I’m constantly frustrated by algorithmic traders stepping in front of my order by a subpenny. I miss a lot of fills because of this. I heard that in Canada they are no longer going to allow trading in subpennies. Is this true? Do you think they will ban subpenny trading in the US as well? —Trader DT
At Bright Trading, we are hoping to see similar action in the near future, but we’re not holding our breath. Once again, I have asked Dennis Dick to elaborate:
“These subpenny trades that you see taking place in front of your limit orders are actually orders executed off-exchange. There are privileged participants, known in the industry as ‘internalizers,’ that will actually buy marketable retail order flow from various brokerage houses in order to trade against it. This is known as payment for order flow. These marketable orders, which are intercepted, would otherwise execute against your publicly displayed order. This is a form of predatory market making and is a profitable business for those firms able to participate. It is a gray practice that has drawn a considerable amount of scrutiny from industry participants over the years, as the practice leaves displayed limit orders unexecuted. In order to justify the practice, the internalizer will often offer some type of subpenny price improvement to the retail market order. It is this subpenny price improvement that you see as subpenny trading on the consolidated tape.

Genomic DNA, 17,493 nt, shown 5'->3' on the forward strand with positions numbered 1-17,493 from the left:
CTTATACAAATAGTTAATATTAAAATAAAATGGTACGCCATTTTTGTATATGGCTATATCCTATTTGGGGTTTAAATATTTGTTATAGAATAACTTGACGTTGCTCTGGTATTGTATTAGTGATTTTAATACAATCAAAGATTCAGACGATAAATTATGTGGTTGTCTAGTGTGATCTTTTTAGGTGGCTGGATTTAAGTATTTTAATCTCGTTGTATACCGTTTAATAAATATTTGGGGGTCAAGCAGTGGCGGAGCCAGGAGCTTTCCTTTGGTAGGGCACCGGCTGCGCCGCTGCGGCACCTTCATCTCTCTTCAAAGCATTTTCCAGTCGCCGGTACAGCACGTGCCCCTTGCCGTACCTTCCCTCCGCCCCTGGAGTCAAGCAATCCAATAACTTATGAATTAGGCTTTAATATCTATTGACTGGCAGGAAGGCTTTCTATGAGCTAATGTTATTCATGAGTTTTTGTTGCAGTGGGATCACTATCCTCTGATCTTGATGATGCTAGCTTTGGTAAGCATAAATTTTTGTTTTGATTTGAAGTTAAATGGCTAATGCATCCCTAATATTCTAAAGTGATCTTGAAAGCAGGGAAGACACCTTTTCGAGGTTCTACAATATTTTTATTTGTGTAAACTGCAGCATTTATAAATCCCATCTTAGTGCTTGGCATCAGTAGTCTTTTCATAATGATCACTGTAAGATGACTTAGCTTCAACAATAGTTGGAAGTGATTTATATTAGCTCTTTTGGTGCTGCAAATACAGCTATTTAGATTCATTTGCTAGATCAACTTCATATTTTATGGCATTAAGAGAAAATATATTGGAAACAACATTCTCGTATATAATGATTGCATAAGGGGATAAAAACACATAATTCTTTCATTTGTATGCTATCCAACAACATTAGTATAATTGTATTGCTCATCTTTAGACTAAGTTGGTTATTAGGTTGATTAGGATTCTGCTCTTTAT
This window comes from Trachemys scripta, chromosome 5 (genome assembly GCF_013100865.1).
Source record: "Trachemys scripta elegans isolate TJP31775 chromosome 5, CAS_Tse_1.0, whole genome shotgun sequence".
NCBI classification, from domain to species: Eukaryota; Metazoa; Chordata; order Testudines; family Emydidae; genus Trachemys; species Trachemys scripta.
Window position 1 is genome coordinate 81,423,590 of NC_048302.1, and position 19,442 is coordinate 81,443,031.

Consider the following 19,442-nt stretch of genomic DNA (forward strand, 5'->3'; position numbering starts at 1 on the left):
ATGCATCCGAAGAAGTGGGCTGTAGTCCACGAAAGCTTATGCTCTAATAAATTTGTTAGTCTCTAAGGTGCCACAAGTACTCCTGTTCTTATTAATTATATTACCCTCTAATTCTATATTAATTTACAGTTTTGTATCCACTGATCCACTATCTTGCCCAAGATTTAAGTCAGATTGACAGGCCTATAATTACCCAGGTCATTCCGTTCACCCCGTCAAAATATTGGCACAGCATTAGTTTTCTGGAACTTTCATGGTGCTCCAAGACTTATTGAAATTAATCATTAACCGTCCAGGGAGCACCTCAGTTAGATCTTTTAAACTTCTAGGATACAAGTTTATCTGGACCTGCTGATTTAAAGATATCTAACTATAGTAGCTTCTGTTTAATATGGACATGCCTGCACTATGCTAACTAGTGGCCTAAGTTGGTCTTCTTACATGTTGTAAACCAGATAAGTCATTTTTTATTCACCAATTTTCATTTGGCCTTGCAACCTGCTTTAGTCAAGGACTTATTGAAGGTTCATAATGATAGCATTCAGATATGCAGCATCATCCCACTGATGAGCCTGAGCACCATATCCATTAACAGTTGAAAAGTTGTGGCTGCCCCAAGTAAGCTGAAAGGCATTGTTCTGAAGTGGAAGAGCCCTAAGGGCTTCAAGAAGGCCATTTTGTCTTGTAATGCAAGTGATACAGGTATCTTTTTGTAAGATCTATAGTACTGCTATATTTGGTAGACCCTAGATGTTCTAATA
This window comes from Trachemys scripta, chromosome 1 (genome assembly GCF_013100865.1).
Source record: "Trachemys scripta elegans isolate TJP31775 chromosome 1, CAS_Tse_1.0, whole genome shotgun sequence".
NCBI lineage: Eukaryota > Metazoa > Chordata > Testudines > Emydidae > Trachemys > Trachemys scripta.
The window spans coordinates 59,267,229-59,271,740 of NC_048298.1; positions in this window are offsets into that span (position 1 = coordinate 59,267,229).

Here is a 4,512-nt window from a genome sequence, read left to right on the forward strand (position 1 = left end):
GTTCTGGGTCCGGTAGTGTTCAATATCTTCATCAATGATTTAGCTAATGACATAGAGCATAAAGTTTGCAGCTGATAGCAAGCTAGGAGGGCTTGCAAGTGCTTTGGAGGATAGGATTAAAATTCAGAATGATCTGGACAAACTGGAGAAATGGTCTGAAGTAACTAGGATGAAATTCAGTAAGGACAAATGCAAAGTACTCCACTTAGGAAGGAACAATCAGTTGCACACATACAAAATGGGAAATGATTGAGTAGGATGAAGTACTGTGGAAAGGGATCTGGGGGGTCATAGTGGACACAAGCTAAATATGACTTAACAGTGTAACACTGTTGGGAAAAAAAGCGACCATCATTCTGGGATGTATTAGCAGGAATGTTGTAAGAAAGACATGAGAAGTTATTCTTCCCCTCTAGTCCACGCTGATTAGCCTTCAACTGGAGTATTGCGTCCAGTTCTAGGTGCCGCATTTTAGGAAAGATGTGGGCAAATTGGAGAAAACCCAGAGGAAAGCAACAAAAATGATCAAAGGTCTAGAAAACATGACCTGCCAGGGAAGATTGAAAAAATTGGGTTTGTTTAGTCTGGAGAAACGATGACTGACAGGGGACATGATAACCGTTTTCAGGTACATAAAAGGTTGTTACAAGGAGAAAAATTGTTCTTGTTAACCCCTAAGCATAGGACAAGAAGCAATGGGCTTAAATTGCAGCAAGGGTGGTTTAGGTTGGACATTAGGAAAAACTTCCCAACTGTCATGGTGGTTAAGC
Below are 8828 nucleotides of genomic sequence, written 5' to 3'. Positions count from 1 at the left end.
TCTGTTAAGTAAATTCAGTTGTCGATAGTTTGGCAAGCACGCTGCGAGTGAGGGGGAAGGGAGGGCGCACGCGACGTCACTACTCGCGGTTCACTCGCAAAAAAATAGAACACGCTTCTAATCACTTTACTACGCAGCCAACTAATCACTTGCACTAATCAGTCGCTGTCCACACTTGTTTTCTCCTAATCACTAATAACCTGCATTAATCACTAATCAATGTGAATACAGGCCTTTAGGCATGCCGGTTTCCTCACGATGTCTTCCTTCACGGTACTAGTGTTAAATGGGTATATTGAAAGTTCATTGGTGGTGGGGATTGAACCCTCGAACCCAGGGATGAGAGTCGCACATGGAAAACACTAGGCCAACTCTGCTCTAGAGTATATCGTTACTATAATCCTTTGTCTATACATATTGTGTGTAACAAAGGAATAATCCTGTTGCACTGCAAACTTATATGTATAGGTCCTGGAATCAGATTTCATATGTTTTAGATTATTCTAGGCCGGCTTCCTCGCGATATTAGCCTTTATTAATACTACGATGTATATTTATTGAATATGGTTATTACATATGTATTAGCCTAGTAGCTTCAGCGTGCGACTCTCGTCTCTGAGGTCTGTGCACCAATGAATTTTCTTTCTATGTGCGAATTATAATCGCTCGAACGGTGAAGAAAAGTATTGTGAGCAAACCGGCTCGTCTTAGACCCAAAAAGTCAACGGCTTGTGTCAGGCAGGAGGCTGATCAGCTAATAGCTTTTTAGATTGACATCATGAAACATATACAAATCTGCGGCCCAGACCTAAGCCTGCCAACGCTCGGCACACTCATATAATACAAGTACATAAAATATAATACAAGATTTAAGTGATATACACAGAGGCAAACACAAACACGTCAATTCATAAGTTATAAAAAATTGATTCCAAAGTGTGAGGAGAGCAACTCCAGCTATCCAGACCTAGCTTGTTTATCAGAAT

“Our firm has argued to our regulators that the subpenny price improvement given by these internalizers is not enough to warrant taking a fill away from a displayed liquidity provider. We have argued there needs to be some type of meaningful price improvement requirement, greater than the 1/100th of a cent you typically see, put into place. It looks like the Canadian regulator has been reading our SEC comments because they have done just that.
“Effective October 10, 2012, there will be a requirement in Canada that an internalizer must provide a minimum amount of price improvement over the NBBO. This minimum level of price improvement is defined as one trading increment (one cent), or half a trading increment for securities with a bid-ask spread of one cent.
“For stocks with a spread of one cent, you will still see subpenny trades, but at the midpoint, which is much better than price improvement of 1/100th of a cent or nothing at all.
“The bottom line is that displayed orders in Canada will receive a bit more execution priority. This should lead to a lot more executions for limit order traders, which should leave Canadian traders a lot less frustrated. We applaud the Canadian regulator and can only hope the SEC is contemplating a similar move.”